crazypriya wrote: Does the integer k have a factor p such that 1<p<k? 1.k>4! 2.13!+2<=k<=13!+13 Essentially this is about prime and nonprime. Option 1: k>4! Now assume k=5. then is there any factor of 5 which lies between 1 and 5? NO. Take k=6. then there is 2,3 which lies between 1 and 6. So 1 alone insufficient. Option 2: 13!+2<=k<=13!+13 Take say 13!+3. now it can be rewritten as 3*{(13.12.11.....4.2.1)+1} So there is 3 as factor between 1 and k. Similarly you can take the common factor out of all nos. in option 2. Therefore option 2 is sufficient! Add Kudos if this helps!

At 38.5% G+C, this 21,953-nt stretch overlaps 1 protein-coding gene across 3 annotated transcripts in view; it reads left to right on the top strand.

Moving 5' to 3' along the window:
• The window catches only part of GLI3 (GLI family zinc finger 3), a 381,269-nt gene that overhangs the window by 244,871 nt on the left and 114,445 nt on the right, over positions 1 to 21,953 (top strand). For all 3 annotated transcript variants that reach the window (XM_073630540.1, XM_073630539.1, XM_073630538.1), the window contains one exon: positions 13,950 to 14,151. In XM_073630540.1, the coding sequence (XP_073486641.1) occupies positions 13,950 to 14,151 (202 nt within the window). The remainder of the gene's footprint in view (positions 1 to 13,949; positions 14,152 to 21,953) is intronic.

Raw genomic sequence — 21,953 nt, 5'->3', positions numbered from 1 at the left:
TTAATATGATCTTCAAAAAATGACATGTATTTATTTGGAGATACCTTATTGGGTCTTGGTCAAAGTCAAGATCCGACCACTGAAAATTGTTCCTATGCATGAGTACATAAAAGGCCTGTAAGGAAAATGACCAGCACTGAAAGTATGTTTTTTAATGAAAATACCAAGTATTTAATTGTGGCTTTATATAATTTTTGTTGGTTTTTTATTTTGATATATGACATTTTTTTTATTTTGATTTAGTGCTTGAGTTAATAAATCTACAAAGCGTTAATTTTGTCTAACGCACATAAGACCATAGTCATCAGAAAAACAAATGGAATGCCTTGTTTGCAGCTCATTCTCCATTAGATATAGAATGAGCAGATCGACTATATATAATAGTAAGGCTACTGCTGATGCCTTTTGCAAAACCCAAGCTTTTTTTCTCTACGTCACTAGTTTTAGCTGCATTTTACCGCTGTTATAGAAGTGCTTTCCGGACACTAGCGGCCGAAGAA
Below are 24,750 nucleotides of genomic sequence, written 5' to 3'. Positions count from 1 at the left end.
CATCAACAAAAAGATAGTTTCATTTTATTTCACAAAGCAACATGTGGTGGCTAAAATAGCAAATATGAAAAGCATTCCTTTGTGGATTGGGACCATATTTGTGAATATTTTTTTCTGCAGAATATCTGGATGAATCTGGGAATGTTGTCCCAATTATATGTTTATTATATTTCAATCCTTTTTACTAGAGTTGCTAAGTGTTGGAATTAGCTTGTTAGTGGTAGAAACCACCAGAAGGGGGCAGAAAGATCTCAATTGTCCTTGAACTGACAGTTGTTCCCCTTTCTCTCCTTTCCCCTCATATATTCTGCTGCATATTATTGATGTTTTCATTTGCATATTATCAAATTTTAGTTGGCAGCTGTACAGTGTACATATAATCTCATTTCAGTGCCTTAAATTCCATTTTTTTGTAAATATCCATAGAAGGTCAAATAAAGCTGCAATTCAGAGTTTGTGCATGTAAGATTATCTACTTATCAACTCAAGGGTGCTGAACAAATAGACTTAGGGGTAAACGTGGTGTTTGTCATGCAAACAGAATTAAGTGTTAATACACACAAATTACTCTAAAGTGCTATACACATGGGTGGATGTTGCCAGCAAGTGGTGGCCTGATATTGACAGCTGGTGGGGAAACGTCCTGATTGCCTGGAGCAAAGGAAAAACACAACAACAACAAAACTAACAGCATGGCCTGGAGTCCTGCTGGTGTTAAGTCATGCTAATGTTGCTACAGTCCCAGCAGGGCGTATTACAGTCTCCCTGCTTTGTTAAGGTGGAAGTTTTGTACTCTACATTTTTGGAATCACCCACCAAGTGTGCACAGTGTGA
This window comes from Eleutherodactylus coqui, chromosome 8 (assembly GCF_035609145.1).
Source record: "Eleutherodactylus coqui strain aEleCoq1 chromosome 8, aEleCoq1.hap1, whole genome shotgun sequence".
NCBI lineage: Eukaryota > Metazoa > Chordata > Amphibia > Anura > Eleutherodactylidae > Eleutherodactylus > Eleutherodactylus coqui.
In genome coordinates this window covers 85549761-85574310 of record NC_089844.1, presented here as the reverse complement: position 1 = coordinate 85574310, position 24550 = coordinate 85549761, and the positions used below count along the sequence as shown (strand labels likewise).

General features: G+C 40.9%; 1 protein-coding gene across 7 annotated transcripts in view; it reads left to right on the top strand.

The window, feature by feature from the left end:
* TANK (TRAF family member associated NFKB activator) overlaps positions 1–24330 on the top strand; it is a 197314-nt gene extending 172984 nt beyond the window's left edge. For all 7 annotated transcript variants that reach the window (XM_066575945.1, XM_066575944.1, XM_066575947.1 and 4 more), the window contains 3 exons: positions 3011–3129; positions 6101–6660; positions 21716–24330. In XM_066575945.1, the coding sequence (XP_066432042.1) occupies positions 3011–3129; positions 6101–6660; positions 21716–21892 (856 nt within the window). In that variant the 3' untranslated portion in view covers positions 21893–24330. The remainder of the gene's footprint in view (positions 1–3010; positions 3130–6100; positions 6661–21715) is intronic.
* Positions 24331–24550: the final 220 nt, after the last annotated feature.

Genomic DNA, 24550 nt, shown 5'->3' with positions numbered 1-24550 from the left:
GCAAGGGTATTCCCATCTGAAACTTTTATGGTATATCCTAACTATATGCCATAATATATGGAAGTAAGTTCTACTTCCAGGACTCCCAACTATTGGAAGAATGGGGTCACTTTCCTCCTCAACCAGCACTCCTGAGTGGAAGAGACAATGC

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Does the integer k have a factor p such that 1 < p < k ?
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Re: Does the integer k have a factor p such that 1 < p < k ?
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04 Oct 2015, 17:30
gmatcracker2010 wrote: i dont have any idea to solve the attached problem. Please provide methodology to solve such problems.
Does the integer k have a factor p such that 1<p<k?